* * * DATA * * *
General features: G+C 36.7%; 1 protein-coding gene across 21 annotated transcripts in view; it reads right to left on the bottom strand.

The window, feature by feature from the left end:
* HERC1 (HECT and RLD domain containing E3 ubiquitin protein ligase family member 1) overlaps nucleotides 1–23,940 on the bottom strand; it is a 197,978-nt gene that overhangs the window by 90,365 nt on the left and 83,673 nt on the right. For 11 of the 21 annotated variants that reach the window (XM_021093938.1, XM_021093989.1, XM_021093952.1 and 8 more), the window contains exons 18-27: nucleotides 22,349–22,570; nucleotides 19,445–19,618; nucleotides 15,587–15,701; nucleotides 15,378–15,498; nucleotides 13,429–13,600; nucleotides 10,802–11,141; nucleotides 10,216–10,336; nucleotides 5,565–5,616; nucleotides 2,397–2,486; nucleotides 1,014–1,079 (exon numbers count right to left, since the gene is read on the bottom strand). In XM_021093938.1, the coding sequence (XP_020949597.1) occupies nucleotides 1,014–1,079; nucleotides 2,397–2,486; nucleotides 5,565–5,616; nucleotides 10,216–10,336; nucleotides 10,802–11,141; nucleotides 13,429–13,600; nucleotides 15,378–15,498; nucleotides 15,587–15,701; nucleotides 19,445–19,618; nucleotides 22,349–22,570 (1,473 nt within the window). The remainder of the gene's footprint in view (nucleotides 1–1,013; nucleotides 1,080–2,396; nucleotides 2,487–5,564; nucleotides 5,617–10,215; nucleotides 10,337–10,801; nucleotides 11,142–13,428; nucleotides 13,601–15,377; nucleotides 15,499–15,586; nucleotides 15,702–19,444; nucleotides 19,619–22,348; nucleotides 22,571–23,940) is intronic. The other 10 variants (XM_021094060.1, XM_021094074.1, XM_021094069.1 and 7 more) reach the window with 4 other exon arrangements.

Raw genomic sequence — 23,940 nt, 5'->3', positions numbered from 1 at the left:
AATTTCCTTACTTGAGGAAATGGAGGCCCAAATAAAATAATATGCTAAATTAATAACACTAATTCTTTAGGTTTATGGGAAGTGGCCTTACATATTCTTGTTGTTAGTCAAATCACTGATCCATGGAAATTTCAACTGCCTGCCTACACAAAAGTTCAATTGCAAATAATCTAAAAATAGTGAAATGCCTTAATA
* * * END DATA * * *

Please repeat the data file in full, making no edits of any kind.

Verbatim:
General features: G+C 36.7%; 1 protein-coding gene across 21 annotated transcripts in view; it reads right to left on the bottom strand.

The window, feature by feature from the left end:
* HERC1 (HECT and RLD domain containing E3 ubiquitin protein ligase family member 1) overlaps nucleotides 1–23,940 on the bottom strand; it is a 197,978-nt gene that overhangs the window by 90,365 nt on the left and 83,673 nt on the right. For 11 of the 21 annotated variants that reach the window (XM_021093938.1, XM_021093989.1, XM_021093952.1 and 8 more), the window contains exons 18-27: nucleotides 22,349–22,570; nucleotides 19,445–19,618; nucleotides 15,587–15,701; nucleotides 15,378–15,498; nucleotides 13,429–13,600; nucleotides 10,802–11,141; nucleotides 10,216–10,336; nucleotides 5,565–5,616; nucleotides 2,397–2,486; nucleotides 1,014–1,079 (exon numbers count right to left, since the gene is read on the bottom strand). In XM_021093938.1, the coding sequence (XP_020949597.1) occupies nucleotides 1,014–1,079; nucleotides 2,397–2,486; nucleotides 5,565–5,616; nucleotides 10,216–10,336; nucleotides 10,802–11,141; nucleotides 13,429–13,600; nucleotides 15,378–15,498; nucleotides 15,587–15,701; nucleotides 19,445–19,618; nucleotides 22,349–22,570 (1,473 nt within the window). The remainder of the gene's footprint in view (nucleotides 1–1,013; nucleotides 1,080–2,396; nucleotides 2,487–5,564; nucleotides 5,617–10,215; nucleotides 10,337–10,801; nucleotides 11,142–13,428; nucleotides 13,601–15,377; nucleotides 15,499–15,586; nucleotides 15,702–19,444; nucleotides 19,619–22,348; nucleotides 22,571–23,940) is intronic. The other 10 variants (XM_021094060.1, XM_021094074.1, XM_021094069.1 and 7 more) reach the window with 4 other exon arrangements.

Raw genomic sequence — 23,940 nt, 5'->3', positions numbered from 1 at the left:
AATTTCCTTACTTGAGGAAATGGAGGCCCAAATAAAATAATATGCTAAATTAATAACACTAATTCTTTAGGTTTATGGGAAGTGGCCTTACATATTCTTGTTGTTAGTCAAATCACTGATCCATGGAAATTTCAACTGCCTGCCTACACAAAAGTTCAATTGCAAATAATCTAAAAATAGTGAAATGCCTTAATA